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Grauniad/observer: This Can't Go On: House Prices Must Drop Or Wages Must Rise. Which Seems More Likely?

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Another article preaching sense in the mainstream press.

Guardian/Observer article

Jeremy Grantham is the veteran fund manager who founded the US investment firm GMO. He is also a specialist in defining and identifying bubbles, which he rightly regards a crucial task in the investment game. He claims to have identified 34 of them over the years and says only two have failed to burst or deflate. One is today's UK housing market.

Grantham's findings are worth exploring in light of last week's news from the housing market. The Halifax reported that average house prices fell by more than £6,000 in September to £162,096, a drop of 3.6% from August and the biggest monthly fall on record.

..

In the end, though, you have to think that the cold mathematics of affordability will prevail. We are probably looking at several years when house prices go sideways or steadily downwards. Some areas will inevitably defy that trend. But for most homeowners, especially those who have come to view their home as a form of pension, the outlook is cheerless.

Well, the government is going flat out to make sure that the pound drops in value so much that the ridiculous prices for houses are actually justified but it will be quite some time before enough inflation can be produced to support those crazy values.

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...interesting ramble...

Of course, even if Grantham's analysis is correct, house prices are not about to crash by 25% overnight. It is far more likely that the realignment with earnings will be achieved gradually over many years. Lenders are hardly likely to get tough on repossessions – banks want to protect the assets on their balance sheets.

...not quite overnight but there are claims some have crashed by up to 75% in Ireland ...and therefore we have more to come as Gordo the Balloonist's sand based support structure for the Boom are slowly dismantled..... :rolleyes:

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Well, the government is going flat out to make sure that the pound drops in value so much that the ridiculous prices for houses are actually justified but it will be quite some time before enough inflation can be produced to support those crazy values.

No inflation without wage inflation. There can be no wage inflation until UK wages are low than those in China.

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No inflation without wage inflation. There can be no wage inflation until UK wages are low than those in China.

We would have to throw over the land owning elites for wages to go down that much, as it would need to be coupled with large derestrictions in planning permission that essentially made property 5x cheaper. Even though it's expensive to buy in China due to all the rich money flowing around from the businessmen, it's still dirt cheap to rent hence we need a big oversupply in the rental market to compete.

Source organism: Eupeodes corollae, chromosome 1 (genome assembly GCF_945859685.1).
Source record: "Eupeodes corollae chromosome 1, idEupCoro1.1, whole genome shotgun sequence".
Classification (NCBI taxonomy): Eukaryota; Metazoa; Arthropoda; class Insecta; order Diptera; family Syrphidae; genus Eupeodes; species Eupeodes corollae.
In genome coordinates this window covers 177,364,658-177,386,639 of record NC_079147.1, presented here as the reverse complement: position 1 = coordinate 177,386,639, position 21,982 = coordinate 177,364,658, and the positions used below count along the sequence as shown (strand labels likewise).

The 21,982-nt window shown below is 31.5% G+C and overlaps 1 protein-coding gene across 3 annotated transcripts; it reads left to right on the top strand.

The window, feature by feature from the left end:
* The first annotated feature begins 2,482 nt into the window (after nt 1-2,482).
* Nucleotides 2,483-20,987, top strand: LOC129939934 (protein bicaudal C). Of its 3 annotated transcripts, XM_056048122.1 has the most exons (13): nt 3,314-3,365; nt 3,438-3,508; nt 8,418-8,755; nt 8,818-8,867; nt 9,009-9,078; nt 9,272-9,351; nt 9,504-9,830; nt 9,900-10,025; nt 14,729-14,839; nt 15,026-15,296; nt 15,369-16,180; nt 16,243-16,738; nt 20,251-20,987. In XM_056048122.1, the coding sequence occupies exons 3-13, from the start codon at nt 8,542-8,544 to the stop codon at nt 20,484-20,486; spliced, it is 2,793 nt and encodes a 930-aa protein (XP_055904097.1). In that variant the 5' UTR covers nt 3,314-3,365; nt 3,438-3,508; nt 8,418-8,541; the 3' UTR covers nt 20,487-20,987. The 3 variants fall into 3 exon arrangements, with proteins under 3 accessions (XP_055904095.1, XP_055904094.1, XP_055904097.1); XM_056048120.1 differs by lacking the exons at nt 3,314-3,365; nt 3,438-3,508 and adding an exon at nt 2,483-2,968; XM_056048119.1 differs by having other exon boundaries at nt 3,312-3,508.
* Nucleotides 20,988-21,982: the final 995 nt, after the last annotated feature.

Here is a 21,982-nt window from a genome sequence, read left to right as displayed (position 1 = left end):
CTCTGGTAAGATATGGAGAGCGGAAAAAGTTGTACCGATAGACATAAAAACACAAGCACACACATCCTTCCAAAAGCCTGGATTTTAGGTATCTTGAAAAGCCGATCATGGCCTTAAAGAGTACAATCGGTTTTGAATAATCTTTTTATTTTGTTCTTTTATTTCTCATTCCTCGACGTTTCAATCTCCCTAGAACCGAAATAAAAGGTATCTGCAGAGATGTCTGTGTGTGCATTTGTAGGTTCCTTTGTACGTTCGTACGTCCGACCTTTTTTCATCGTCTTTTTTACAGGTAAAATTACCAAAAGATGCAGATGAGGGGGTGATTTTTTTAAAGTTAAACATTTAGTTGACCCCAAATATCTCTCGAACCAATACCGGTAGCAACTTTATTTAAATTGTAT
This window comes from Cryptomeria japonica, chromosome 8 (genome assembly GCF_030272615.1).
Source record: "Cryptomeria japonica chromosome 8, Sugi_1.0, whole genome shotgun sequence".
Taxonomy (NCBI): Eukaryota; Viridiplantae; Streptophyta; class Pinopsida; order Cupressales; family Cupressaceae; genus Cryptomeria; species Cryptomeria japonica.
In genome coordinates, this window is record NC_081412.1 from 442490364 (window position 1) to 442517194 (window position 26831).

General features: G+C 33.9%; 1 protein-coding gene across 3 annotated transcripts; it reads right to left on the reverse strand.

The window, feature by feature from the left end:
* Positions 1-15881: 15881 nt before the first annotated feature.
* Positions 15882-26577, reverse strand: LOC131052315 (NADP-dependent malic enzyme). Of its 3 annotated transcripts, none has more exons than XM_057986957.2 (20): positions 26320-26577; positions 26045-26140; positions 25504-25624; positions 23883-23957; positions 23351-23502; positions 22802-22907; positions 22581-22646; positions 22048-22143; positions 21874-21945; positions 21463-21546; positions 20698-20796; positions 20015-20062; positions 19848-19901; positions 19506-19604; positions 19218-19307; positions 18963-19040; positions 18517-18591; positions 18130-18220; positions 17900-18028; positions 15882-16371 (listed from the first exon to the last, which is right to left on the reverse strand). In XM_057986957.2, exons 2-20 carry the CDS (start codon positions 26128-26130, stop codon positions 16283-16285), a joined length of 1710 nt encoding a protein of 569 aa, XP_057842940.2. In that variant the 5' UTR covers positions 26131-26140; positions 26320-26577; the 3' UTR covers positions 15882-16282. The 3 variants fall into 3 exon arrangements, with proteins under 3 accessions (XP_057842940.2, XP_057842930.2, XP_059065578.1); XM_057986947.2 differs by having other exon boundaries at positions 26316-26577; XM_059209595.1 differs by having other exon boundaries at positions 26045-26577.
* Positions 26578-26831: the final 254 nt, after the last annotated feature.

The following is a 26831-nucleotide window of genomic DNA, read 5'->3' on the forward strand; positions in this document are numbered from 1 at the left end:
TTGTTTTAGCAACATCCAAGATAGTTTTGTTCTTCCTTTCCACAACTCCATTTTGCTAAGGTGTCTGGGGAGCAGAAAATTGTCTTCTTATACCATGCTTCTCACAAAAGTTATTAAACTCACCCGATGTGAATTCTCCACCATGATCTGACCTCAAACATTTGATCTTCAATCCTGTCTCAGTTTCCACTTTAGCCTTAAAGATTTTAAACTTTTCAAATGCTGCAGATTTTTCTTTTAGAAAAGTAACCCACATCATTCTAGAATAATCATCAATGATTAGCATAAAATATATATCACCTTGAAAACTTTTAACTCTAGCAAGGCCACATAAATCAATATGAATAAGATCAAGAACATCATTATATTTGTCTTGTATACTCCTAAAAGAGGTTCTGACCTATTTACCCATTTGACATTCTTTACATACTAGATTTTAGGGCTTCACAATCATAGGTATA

As unemployment rises in the UK over the next decade I predict a resurgance in entrepreneurism among the young, it will become cool and respected to try and do your own business rather than the current attitudes people have which is "no one is good enough, is arrogant to try it" etc. Especially the internet, ultimately that's the last free market out there.

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Why is everyone still focusing on Income Multiples! I have been looking for a mortgage recently (just curious, I am not mad!) and all the banks talk about is affordability. They are working it out on a 5% repayment mortgage basis (despite fact that offer is much lower) and have stated that they want to see how I can afford to pay it back. They want 3 months bank statements to show I can do this over time. This feels a lot more appropriate in so many ways. If you can afford the repayments, you can get a mortgage. Of coursse the key variable is the level of deposit to make the mortgage affordable.

You could still tweak the affordability. 3/4 months before you apply for a mortgage you cancel all non-important Direct debits. Sky TV, Mobile Phone etc and that will create a little extra headroom. It basically teaches you to budget again and cut down on all the rubbish that we pay for!

The key though is deposit! House prices can remain forever out of sync by just increasing the deposit percentage. What that will mean is that there is a short term reduction in demand as people have to save longer. However in the longer term all that happens is prices stay the same and people wait longer to buy houses like in the rest of Europe. It should also reduce the effects of Properdy Investors as without cash (30% BTL) they can not enter the market and create bubbles.

I agree the average house price is too much, I agree they are not affordable for the majority but I also recognise that the House Price Crash may actually be about 5 years of stagnation with prices not moving whilst inflation creaates the crash effect. I also understand there will be forced sellers....but given the larger deposits needed surely the only ones to benefit will be those with cash in the bank.....most of which are well off people (HPC's excluded!)